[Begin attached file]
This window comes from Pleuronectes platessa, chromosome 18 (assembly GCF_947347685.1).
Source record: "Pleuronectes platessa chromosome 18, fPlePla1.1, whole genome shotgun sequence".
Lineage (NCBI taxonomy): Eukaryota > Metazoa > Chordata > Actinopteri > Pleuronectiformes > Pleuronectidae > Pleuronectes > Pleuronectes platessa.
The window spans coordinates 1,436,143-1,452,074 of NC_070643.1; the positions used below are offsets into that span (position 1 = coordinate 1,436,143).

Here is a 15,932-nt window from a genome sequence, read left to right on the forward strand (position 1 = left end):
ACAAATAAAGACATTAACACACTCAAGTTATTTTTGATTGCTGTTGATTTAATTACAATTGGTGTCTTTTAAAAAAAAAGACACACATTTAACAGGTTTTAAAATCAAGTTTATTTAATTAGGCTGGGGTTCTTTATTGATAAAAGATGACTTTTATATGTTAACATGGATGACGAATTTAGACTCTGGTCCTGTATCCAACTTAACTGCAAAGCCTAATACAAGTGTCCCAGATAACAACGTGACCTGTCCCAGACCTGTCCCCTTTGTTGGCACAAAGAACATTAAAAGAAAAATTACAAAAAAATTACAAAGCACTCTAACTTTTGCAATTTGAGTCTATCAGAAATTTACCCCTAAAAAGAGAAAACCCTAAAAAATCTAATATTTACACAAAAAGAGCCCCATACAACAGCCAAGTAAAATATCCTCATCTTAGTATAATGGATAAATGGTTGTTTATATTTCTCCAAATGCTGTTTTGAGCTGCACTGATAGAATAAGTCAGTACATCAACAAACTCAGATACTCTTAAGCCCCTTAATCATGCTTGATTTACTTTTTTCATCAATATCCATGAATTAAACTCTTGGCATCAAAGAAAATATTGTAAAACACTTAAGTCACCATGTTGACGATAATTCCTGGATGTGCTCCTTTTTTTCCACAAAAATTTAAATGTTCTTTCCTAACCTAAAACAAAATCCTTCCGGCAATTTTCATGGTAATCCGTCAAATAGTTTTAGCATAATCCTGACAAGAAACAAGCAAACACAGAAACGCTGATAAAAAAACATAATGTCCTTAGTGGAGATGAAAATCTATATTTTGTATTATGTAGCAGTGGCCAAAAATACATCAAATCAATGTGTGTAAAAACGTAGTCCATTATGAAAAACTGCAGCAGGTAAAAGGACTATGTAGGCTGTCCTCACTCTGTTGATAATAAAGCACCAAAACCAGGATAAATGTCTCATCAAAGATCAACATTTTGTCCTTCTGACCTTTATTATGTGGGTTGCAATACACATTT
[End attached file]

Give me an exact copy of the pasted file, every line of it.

This window comes from Pleuronectes platessa, chromosome 18 (assembly GCF_947347685.1).
Source record: "Pleuronectes platessa chromosome 18, fPlePla1.1, whole genome shotgun sequence".
Lineage (NCBI taxonomy): Eukaryota > Metazoa > Chordata > Actinopteri > Pleuronectiformes > Pleuronectidae > Pleuronectes > Pleuronectes platessa.
The window spans coordinates 1,436,143-1,452,074 of NC_070643.1; the positions used below are offsets into that span (position 1 = coordinate 1,436,143).

Here is a 15,932-nt window from a genome sequence, read left to right on the forward strand (position 1 = left end):
ACAAATAAAGACATTAACACACTCAAGTTATTTTTGATTGCTGTTGATTTAATTACAATTGGTGTCTTTTAAAAAAAAAGACACACATTTAACAGGTTTTAAAATCAAGTTTATTTAATTAGGCTGGGGTTCTTTATTGATAAAAGATGACTTTTATATGTTAACATGGATGACGAATTTAGACTCTGGTCCTGTATCCAACTTAACTGCAAAGCCTAATACAAGTGTCCCAGATAACAACGTGACCTGTCCCAGACCTGTCCCCTTTGTTGGCACAAAGAACATTAAAAGAAAAATTACAAAAAAATTACAAAGCACTCTAACTTTTGCAATTTGAGTCTATCAGAAATTTACCCCTAAAAAGAGAAAACCCTAAAAAATCTAATATTTACACAAAAAGAGCCCCATACAACAGCCAAGTAAAATATCCTCATCTTAGTATAATGGATAAATGGTTGTTTATATTTCTCCAAATGCTGTTTTGAGCTGCACTGATAGAATAAGTCAGTACATCAACAAACTCAGATACTCTTAAGCCCCTTAATCATGCTTGATTTACTTTTTTCATCAATATCCATGAATTAAACTCTTGGCATCAAAGAAAATATTGTAAAACACTTAAGTCACCATGTTGACGATAATTCCTGGATGTGCTCCTTTTTTTCCACAAAAATTTAAATGTTCTTTCCTAACCTAAAACAAAATCCTTCCGGCAATTTTCATGGTAATCCGTCAAATAGTTTTAGCATAATCCTGACAAGAAACAAGCAAACACAGAAACGCTGATAAAAAAACATAATGTCCTTAGTGGAGATGAAAATCTATATTTTGTATTATGTAGCAGTGGCCAAAAATACATCAAATCAATGTGTGTAAAAACGTAGTCCATTATGAAAAACTGCAGCAGGTAAAAGGACTATGTAGGCTGTCCTCACTCTGTTGATAATAAAGCACCAAAACCAGGATAAATGTCTCATCAAAGATCAACATTTTGTCCTTCTGACCTTTATTATGTGGGTTGCAATACACATTT